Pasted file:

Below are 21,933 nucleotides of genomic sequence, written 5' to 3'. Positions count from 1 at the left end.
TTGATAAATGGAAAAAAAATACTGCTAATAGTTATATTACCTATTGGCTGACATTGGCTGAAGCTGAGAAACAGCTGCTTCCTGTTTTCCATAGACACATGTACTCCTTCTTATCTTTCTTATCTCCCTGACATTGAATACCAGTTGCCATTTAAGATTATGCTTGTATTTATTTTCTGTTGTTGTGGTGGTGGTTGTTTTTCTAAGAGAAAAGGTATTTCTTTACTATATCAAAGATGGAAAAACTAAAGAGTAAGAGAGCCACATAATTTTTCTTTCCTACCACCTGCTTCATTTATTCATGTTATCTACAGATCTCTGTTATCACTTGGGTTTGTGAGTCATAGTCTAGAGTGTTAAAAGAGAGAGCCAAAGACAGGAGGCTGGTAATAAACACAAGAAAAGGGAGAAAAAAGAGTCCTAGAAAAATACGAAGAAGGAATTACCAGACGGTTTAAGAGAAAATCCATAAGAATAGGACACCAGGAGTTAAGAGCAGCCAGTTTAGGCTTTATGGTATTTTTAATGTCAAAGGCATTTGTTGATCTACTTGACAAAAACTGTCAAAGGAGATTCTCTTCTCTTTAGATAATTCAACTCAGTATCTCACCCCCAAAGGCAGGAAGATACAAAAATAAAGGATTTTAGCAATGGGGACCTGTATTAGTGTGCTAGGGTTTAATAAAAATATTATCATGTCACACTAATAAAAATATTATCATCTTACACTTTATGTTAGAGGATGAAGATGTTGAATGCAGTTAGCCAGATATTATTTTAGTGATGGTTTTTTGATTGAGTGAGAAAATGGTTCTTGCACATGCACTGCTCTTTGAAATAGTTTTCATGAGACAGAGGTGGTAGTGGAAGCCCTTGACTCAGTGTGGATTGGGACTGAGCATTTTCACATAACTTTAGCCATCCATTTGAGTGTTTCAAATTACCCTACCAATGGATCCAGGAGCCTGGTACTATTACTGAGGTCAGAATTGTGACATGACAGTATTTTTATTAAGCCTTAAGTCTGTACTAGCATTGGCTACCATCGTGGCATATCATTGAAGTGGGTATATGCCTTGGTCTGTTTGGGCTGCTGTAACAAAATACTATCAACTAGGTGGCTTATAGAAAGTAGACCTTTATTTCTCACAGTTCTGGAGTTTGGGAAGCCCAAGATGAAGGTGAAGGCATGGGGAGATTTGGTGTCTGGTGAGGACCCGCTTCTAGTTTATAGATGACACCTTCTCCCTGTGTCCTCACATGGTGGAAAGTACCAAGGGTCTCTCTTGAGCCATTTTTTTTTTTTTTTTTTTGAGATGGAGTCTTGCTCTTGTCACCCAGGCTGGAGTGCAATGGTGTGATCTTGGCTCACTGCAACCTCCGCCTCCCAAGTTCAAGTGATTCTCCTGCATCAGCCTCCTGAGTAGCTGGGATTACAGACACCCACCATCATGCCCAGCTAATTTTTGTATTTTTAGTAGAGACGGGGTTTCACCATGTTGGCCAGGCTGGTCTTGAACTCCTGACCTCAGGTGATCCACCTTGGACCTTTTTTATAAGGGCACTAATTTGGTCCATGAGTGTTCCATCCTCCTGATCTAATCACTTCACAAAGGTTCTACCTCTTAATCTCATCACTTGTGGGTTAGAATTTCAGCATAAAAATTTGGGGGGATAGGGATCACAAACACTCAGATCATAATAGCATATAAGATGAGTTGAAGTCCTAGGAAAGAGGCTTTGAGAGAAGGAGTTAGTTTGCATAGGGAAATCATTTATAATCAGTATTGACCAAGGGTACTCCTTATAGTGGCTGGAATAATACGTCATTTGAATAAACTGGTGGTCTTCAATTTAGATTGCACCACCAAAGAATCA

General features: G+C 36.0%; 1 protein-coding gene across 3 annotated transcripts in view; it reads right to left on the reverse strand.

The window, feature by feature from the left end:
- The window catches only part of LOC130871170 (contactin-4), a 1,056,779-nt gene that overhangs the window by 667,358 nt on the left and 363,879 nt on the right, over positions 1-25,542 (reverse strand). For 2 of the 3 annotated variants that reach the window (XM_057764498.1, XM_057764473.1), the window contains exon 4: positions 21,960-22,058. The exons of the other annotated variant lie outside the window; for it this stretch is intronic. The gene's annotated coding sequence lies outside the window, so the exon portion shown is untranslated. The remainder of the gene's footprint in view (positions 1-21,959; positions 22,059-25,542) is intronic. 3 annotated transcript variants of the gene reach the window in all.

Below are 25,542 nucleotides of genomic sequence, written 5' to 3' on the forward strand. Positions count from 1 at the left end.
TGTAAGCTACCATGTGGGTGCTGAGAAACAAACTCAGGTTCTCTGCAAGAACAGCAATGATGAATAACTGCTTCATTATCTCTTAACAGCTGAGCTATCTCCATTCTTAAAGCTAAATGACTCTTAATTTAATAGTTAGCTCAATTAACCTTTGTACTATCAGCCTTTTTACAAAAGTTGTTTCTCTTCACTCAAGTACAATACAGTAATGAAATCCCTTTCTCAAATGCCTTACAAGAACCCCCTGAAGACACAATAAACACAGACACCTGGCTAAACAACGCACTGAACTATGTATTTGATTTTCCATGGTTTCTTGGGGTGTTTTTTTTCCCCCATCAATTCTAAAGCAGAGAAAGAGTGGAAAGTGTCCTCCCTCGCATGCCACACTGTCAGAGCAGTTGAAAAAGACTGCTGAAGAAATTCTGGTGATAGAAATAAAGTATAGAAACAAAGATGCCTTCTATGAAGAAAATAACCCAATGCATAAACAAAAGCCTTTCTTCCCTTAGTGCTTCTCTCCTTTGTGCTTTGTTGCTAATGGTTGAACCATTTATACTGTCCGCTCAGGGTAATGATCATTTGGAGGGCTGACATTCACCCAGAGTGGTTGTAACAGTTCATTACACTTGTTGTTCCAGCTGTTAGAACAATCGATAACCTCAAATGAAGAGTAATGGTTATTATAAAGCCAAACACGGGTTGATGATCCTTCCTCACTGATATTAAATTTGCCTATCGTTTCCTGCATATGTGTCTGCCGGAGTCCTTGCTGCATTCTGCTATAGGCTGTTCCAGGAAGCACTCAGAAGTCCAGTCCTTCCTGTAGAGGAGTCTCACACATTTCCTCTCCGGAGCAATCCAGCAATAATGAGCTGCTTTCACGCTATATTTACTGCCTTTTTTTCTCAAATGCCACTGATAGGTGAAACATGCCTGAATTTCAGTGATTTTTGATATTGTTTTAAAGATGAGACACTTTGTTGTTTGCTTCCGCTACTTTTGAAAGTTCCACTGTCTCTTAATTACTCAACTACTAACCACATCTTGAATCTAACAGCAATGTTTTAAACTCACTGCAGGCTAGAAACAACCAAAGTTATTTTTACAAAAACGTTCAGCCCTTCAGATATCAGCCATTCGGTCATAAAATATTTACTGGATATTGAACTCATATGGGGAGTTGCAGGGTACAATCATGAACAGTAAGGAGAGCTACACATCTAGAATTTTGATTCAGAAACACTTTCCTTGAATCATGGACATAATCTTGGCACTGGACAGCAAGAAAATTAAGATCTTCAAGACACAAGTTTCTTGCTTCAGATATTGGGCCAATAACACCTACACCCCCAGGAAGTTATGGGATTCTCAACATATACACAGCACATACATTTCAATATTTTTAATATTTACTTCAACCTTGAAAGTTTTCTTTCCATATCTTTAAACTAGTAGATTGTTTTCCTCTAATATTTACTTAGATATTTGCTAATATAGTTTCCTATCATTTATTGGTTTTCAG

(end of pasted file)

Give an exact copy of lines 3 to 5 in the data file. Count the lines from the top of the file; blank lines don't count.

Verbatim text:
General features: G+C 36.0%; 1 protein-coding gene across 3 annotated transcripts in view; it reads right to left on the reverse strand.

The window, feature by feature from the left end:
- The window catches only part of LOC130871170 (contactin-4), a 1,056,779-nt gene that overhangs the window by 667,358 nt on the left and 363,879 nt on the right, over positions 1-25,542 (reverse strand). For 2 of the 3 annotated variants that reach the window (XM_057764498.1, XM_057764473.1), the window contains exon 4: positions 21,960-22,058. The exons of the other annotated variant lie outside the window; for it this stretch is intronic. The gene's annotated coding sequence lies outside the window, so the exon portion shown is untranslated. The remainder of the gene's footprint in view (positions 1-21,959; positions 22,059-25,542) is intronic. 3 annotated transcript variants of the gene reach the window in all.